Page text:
The 2014 Ebola outbreak in West Africa has been the worst since it first appeared more than 30 years ago. As of July 31, 2014, the current outbreak of Ebola has infected more than 1,300 people and has killed 729 people across Sierra Leone, Guinea, Liberia, and Nigeria. It is highly contagious and the outbreak is not yet contained. In its early stages, the virus mimics the common cold, making it difficult to diagnose. But within a few days, the virus progresses quickly and serious complications, even death, can arise.
Throughout a plethora of industries, nanotechnology is becoming more prevalent and being utilized more often. According to the Centers for Disease Control and Prevention (CDC), nanotechnology is the manipulation of matter on a near-atomic scale to produce new structures, materials and devices. Nanotechnology embarks on understanding matter at the nanoscale; dimensions approximately between 1 and 100 nanometers. Specifically, nanotechnology shows progression in sectors such as medicine, consumer products, energy, materials, and manufacturing.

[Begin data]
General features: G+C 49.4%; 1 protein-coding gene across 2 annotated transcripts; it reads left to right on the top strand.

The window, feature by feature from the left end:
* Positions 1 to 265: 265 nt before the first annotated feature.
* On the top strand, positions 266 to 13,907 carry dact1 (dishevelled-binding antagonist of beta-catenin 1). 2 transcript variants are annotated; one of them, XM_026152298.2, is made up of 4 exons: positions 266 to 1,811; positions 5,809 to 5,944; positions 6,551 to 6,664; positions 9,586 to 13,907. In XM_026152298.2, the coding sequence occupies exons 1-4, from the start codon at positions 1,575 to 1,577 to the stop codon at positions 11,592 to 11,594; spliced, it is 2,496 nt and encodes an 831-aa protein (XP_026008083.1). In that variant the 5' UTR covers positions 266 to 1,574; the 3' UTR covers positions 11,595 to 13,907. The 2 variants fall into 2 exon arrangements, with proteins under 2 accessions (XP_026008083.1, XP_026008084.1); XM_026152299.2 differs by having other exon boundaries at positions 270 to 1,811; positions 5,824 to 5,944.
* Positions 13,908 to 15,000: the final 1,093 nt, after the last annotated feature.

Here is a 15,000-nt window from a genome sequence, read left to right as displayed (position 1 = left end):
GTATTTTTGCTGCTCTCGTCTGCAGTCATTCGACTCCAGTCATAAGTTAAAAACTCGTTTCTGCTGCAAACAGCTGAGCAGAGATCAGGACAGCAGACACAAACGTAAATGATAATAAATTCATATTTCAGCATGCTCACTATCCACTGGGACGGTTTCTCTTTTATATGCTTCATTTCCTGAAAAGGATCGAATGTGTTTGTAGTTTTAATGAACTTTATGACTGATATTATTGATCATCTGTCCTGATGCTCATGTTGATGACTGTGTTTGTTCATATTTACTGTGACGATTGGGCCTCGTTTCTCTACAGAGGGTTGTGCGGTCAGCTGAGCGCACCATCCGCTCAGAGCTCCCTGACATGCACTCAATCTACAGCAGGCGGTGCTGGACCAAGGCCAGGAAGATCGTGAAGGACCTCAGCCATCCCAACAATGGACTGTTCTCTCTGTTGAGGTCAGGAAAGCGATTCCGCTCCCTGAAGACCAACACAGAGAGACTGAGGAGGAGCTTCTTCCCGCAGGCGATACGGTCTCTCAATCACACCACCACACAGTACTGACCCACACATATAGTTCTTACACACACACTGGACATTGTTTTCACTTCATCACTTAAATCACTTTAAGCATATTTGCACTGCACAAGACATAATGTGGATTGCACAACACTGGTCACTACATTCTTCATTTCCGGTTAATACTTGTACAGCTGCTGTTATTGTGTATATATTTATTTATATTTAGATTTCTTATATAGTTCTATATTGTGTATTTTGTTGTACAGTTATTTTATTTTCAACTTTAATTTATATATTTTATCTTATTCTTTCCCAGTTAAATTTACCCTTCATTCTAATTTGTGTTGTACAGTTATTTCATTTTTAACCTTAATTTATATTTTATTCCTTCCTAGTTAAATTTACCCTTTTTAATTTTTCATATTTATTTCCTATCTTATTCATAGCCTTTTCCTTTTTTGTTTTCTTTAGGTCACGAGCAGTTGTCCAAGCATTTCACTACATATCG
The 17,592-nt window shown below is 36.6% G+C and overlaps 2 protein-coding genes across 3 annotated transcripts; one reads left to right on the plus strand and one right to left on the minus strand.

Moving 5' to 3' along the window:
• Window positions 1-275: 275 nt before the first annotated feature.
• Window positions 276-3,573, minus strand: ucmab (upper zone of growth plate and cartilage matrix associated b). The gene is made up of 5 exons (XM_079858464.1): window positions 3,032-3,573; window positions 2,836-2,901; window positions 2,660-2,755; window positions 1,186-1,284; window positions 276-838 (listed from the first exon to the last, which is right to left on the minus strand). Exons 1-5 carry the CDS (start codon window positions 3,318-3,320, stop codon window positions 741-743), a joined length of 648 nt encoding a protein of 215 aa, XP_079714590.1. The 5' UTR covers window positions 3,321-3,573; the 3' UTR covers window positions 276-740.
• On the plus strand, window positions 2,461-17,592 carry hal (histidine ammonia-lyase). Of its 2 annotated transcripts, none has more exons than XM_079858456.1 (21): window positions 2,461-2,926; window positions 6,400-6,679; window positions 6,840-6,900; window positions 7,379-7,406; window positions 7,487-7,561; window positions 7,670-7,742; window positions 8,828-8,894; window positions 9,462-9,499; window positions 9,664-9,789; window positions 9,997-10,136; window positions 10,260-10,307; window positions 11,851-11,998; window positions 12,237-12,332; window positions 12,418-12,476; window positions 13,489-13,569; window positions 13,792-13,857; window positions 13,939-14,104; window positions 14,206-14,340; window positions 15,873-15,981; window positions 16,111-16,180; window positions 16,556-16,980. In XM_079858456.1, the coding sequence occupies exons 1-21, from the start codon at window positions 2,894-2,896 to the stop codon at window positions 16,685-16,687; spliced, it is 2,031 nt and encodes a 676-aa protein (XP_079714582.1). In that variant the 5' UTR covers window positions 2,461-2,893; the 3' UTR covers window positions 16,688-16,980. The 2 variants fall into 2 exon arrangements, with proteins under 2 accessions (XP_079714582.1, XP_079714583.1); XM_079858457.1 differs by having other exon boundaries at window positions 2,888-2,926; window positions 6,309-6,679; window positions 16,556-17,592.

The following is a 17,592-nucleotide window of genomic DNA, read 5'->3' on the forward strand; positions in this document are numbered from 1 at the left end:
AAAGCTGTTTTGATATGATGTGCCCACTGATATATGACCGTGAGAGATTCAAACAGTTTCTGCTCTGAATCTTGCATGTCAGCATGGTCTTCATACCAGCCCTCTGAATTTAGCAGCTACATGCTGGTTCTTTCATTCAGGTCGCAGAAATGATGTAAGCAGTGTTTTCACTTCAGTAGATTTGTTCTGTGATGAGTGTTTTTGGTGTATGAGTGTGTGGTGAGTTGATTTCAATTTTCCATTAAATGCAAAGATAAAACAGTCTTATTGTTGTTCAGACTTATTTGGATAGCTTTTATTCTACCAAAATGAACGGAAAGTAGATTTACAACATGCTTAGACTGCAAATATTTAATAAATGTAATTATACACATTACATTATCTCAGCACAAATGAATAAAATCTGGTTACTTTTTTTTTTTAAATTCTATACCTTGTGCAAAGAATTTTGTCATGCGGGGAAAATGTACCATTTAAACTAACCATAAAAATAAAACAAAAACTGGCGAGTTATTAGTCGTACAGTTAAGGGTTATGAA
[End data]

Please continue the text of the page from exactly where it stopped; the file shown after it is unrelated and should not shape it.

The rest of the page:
Since 2012, the Middle East respiratory syndrome coronavirus (MERS-CoV) has infected more than 600 individuals and has resulted in over 190 deaths. To date, it has been reported in a total of 18 countries, and the numbers continue to grow. Within the past month, the disease has made it to the Netherlands and the United States of America.
March 24, 2014 is World Tuberculosis Day. The slogan this year is “Reach the 3 million.”
Every year, approximately 9 million people are afflicted by this infectious disease. Of those, 3 million are “missed” by health systems. According to the World Health Organization (WHO), approximately 450,000 people were infected with multidrug-resistant tuberculosis (MDR-TB) in 2012.
Infectious disease risks often pose a serious problem in the workplace. From the seasonal flu to respiratory diseases, a plethora of infectious diseases is responsible for worker illnesses, and in worse-case scenarios, death.
As more companies send employees on global travel, it's important for safety and health managers to have a proper infection control system. If an employee contracts an infectious disease, the possibility of spreading it throughout the company could develop into a serious problem for the employer.
On July 28, the (WHO) and partners mark the World Hepatitis Day to increase awareness and understanding of viral hepatitis and the diseases that it causes.
Hospitals had the highest number of injuries and illnesses of any industry at 258,000 in 2010. These are facilities that we expect to be among the safest, yet they are the most dangerous. What causes this? From my observations it comes down to short-staffing and lack of time.